The lead guitarist for the rock group Rush was released from the Collier County Jail on Friday after posting bond following his New Year's Eve arrest at The Ritz-Carlton, Naples.
"This gives new meaning to dinner at the Ritz," Alex Zivojinovich said as he walked out of the jail in the same black suit he was wearing at the New Year's Eve bash at the posh hotel.
His white shirt was covered in dried blood. He had black eyes and a swollen nose, which he said was broken in the altercation with deputies.
Zivojinovich, a founding member of Rush, is known on stage as Alex Lifeson.
Before being whisked away Friday by Naples defense attorney Jerry Berry, who came to the jail to pick him up, Zivojinovich had a few words to say about the scuffle.
Asked whether he felt the arrest was fair, Zivojinovich replied: "Absolutely not. That is a matter of opinion. They didn't like the way we were dancing, apparently."
He is facing six charges, including four felonies, the most serious of which could result in 30 years in prison if convicted.
Zivojinovich hasn't entered a plea yet. This will occur at his arraignment, which has been scheduled for 8:45 a.m. Jan. 26. That's when he also would get an initial trial date.
Also arrested in the fracas were Zivojinovich's 33-year-old son, Justin, and Justin's 30-year-old wife, Michelle. They are facing much lighter charges than the Rush rocker.
Arrest reports paint a picture of an intoxicated, unruly, violent father and son who used profane language and refused to comply with deputies' orders. Deputies also state in their reports that they were forced to use stun guns to subdue the father and his son to make the arrests.
And they accuse Alex Zivojinovich of pushing a female deputy down a stairwell and causing her injury, as well as spitting his blood in another deputy's face.
The reports said the altercation between Alex Zivojinovich and deputies began after Justin Zivojinovich got up on the Ritz house band's stage after being warned not to do so. The reports state Justin became verbally abusive after being asked to leave the stage.
The reports said that's when his 50-year-old father came to the defense of his son and became verbally abusive with Ritz Security Supervisor Frank Barner.
During an interview with the Daily News on Thursday night, Justin Zivojinovich, who was visiting his father on vacation from Canada, gave a different account. He agreed that the trouble began after he got up on the stage.
"I was singing Happy New Year's. That's all I was doing, singing to the whole crowd. That's all I said, 'Happy New Year,' " Justin Zivojinovich said. "Everyone was enjoying themselves. That's when someone apparently started yelling for one of the security guards. There was no violence on our part."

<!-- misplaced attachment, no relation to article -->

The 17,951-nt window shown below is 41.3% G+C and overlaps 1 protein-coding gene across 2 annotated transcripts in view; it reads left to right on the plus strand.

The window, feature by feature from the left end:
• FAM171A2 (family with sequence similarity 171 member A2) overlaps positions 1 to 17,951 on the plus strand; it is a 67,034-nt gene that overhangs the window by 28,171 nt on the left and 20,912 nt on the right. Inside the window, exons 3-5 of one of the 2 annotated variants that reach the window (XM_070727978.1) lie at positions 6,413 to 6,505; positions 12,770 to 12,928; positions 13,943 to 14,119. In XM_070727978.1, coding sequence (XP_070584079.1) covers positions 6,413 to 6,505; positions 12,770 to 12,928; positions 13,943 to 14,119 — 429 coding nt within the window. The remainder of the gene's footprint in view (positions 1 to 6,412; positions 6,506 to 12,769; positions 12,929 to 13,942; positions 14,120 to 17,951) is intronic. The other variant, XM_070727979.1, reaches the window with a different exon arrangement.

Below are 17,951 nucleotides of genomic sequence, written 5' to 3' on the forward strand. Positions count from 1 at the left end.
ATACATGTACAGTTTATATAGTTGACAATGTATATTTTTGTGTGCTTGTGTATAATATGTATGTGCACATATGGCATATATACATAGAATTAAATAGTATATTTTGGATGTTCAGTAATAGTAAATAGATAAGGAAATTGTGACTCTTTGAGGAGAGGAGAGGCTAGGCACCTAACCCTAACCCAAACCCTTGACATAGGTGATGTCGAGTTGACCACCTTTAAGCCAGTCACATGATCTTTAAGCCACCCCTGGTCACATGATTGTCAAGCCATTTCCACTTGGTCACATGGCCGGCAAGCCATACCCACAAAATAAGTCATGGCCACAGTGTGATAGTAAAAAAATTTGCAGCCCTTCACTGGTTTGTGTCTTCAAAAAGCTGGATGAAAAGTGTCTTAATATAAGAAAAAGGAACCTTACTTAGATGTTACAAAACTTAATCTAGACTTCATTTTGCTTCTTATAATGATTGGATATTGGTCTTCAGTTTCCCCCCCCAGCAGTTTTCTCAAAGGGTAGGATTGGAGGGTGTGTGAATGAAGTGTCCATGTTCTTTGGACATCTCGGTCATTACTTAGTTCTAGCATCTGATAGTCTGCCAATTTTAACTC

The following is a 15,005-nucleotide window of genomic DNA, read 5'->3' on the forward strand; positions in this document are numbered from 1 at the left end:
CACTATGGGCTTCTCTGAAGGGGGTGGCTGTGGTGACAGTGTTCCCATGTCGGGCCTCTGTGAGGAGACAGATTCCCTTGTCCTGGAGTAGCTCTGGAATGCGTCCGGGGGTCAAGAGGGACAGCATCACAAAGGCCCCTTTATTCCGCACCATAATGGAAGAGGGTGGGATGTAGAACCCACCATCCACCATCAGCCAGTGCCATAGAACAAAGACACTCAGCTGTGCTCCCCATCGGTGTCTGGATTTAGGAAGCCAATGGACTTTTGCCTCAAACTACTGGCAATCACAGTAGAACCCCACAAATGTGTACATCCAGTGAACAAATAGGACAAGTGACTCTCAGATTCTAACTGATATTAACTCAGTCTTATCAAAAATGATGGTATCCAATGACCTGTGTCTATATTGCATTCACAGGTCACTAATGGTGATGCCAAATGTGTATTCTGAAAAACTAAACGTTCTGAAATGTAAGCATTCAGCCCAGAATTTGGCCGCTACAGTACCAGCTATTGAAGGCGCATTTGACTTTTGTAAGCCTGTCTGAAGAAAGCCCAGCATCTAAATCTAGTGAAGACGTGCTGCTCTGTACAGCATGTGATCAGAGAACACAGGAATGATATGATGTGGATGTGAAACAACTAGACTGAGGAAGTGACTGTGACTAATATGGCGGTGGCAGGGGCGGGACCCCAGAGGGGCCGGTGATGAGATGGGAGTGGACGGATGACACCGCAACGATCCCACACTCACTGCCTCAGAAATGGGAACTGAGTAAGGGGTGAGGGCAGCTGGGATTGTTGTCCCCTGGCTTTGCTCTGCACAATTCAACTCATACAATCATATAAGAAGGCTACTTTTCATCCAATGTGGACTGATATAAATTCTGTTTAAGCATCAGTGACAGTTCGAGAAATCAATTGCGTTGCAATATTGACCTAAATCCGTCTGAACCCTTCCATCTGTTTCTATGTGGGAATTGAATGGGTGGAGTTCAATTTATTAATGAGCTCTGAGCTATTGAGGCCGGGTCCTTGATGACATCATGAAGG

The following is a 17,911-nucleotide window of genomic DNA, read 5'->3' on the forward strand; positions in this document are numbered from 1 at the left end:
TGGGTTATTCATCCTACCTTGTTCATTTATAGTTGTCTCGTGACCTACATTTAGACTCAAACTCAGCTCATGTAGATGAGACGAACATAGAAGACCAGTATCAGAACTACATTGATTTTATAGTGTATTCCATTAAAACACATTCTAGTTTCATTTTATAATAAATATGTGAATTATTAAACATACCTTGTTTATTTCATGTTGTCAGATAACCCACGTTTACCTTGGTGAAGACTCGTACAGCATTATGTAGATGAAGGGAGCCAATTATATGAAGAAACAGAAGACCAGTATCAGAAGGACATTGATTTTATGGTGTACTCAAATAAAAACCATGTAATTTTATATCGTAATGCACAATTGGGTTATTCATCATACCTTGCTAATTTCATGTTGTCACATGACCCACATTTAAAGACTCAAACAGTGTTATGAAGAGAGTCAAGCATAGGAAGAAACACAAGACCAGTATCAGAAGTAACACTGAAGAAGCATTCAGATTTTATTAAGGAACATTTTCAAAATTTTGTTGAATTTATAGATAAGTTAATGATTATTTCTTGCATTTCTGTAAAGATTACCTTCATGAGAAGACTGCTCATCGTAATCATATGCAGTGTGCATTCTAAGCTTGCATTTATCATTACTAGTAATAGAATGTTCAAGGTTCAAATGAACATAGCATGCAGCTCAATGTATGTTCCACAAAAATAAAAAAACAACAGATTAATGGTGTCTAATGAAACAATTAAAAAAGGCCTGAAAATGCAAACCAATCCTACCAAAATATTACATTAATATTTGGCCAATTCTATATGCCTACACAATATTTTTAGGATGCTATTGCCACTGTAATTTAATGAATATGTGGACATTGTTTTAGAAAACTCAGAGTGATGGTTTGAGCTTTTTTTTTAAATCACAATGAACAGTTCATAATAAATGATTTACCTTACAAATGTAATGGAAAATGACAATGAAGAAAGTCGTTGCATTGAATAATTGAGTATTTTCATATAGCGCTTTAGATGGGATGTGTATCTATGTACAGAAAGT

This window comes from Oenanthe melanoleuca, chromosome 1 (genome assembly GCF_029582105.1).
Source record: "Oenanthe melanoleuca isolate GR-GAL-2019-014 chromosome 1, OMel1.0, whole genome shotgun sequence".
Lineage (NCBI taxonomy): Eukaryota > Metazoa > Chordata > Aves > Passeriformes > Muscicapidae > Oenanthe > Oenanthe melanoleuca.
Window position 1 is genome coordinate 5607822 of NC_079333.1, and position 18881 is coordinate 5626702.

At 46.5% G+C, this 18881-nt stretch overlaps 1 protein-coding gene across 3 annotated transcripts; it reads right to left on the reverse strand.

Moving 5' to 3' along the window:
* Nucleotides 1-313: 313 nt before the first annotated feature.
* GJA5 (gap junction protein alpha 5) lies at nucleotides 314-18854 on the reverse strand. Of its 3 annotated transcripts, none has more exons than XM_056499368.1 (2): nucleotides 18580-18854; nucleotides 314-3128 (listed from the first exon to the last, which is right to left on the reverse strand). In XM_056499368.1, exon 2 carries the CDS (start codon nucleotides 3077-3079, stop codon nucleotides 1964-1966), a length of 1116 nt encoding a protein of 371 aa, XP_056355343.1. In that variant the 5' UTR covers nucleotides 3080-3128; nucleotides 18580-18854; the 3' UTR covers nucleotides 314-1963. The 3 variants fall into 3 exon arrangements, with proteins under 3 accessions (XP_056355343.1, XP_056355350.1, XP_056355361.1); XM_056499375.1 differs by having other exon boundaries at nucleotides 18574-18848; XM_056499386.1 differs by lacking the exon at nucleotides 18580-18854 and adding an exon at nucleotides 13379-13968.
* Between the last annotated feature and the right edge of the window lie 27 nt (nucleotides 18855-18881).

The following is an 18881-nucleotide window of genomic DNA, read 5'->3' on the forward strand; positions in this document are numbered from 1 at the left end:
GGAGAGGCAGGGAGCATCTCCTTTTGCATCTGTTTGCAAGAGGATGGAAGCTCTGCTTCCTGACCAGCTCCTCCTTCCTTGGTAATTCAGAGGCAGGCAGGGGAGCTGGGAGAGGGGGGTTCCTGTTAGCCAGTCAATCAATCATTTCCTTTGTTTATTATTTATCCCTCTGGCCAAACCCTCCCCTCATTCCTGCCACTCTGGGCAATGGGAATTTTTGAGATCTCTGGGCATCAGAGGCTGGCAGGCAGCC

He said the same can't be said for the deputies, who broke his father's nose. He said that as Alex Zivojinovich was spitting out blood from the injuries, deputies assaulted him again. He also said his father didn't push the female deputy down the stairs as stated in arrest reports. Instead, Justin Zivojinovic said, the deputy tumbled down the stairs as she pushed him down the stairwell.
Unlike Justin and his wife, who were released from jail on New Year's Day, Alex Zivojinovich stayed behind bars until Friday afternoon.
Collier County Sheriff's spokeswoman Sheri Mausen said he wasn't released earlier because Alex Zivojinovich is facing much more serious charges than the other two, and he had to wait for a judge to set the bond. It was set Friday morning at $14,500.
The arrest of one of the founders of the band known for a string of hits in the 1980s has garnered national attention.
And it is a particularly shocking event to many Rush fans, who don't view him as a violent or unruly person like some other rock stars, based on comments found in chat rooms on various fan Web pages.
One Rush admirer waited for hours at the Collier County Jail Friday to show his support.
Lance Moore, a music instructor who was in Naples visiting family from Maryland, drew a makeshift sign that stated: "Free Alex!"
He waited with reporters in the jail lobby for hours until the guitarist was released.
"I'm giving my support to Alex Lifeson. For 20 years I have been following the guy. I believe he is a sweet man. ... Maybe he just found himself in a bad situation. I don't think it would be the type of thing he would instigate, but I don't know," Moore said.
Rush has been an icon on the Canadian music scene and abroad for almost 30 years, releasing 22 albums with more than 35 million copies sold worldwide. A 30th anniversary tour is planned this year, with stops in North America and Europe.
Band accomplishments include eight Juno Awards and three Grammy nominations, as well as being inducted into the Juno Awards Hall of Fame in 1994. They received the Order of Canada in 1997 and in 1999 they got a Star on the Canadian Walk of Fame.
Some of the band's most popular hits include "Tom Sawyer," "Limelight" and "Spirit of the Radio."
Alex Zivojinovich was inducted into the Practicing Musician Hall of Fame in 1991, and in 1988 he won the Practicing Musician Best Rock Talent.
His Yugoslavian parents immigrated to Canada. His only formal training was during Rush's early days on the Toronto club circuit.
He has a home in Naples, where he is a seasonal resident.
Zivojinovich said as he was leaving the jail Friday that he bought a home here because he became charmed with this area, but his view of it is souring now.
"This is one of the most beautiful places in the country, let alone Florida," he said. "But I'm not so sure now."